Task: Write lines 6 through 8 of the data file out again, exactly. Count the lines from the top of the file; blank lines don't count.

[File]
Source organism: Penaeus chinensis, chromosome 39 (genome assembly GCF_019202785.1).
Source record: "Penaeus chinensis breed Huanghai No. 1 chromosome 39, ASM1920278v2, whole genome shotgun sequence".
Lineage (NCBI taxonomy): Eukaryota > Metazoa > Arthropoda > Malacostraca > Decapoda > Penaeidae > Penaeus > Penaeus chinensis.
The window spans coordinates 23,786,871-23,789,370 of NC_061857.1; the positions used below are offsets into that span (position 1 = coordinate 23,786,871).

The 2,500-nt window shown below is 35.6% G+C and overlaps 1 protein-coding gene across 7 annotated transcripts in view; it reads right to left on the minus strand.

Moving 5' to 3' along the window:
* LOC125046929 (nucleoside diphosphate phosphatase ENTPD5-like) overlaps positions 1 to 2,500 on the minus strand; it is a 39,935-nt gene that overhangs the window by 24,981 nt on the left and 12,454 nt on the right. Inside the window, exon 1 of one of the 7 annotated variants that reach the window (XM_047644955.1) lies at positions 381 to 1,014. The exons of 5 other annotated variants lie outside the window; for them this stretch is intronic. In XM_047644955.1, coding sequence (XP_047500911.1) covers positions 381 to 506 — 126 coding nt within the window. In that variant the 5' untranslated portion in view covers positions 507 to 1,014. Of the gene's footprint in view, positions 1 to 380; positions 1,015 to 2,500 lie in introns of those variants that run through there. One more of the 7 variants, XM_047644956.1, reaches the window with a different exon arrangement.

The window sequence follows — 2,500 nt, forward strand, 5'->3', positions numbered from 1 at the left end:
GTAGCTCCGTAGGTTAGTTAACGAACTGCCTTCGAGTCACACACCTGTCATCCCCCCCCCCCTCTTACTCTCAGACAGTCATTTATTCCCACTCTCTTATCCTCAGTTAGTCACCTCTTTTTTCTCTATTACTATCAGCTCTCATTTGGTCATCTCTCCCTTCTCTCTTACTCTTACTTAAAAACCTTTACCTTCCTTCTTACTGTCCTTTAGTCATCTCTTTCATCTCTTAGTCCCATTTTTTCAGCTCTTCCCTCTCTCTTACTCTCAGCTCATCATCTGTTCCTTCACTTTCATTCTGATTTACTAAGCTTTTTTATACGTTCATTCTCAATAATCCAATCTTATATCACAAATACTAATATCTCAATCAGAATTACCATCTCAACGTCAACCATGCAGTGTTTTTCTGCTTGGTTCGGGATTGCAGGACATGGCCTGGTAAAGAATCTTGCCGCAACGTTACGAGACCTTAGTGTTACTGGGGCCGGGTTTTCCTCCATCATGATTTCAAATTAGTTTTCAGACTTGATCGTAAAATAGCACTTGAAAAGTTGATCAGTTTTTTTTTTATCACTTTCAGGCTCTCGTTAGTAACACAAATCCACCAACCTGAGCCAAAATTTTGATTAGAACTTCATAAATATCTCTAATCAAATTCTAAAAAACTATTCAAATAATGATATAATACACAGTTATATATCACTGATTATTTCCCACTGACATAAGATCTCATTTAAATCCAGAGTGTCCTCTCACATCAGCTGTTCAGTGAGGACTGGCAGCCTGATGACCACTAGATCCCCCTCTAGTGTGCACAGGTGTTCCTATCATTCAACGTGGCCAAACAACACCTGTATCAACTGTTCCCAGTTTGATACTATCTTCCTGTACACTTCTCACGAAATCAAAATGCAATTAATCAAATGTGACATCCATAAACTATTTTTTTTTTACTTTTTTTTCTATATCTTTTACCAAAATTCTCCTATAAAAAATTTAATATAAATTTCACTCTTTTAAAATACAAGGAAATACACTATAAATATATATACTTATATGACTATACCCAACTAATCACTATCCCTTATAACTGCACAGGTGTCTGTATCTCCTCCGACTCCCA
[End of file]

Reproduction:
Moving 5' to 3' along the window:
* LOC125046929 (nucleoside diphosphate phosphatase ENTPD5-like) overlaps positions 1 to 2,500 on the minus strand; it is a 39,935-nt gene that overhangs the window by 24,981 nt on the left and 12,454 nt on the right. Inside the window, exon 1 of one of the 7 annotated variants that reach the window (XM_047644955.1) lies at positions 381 to 1,014. The exons of 5 other annotated variants lie outside the window; for them this stretch is intronic. In XM_047644955.1, coding sequence (XP_047500911.1) covers positions 381 to 506 — 126 coding nt within the window. In that variant the 5' untranslated portion in view covers positions 507 to 1,014. Of the gene's footprint in view, positions 1 to 380; positions 1,015 to 2,500 lie in introns of those variants that run through there. One more of the 7 variants, XM_047644956.1, reaches the window with a different exon arrangement.

The window sequence follows — 2,500 nt, forward strand, 5'->3', positions numbered from 1 at the left end: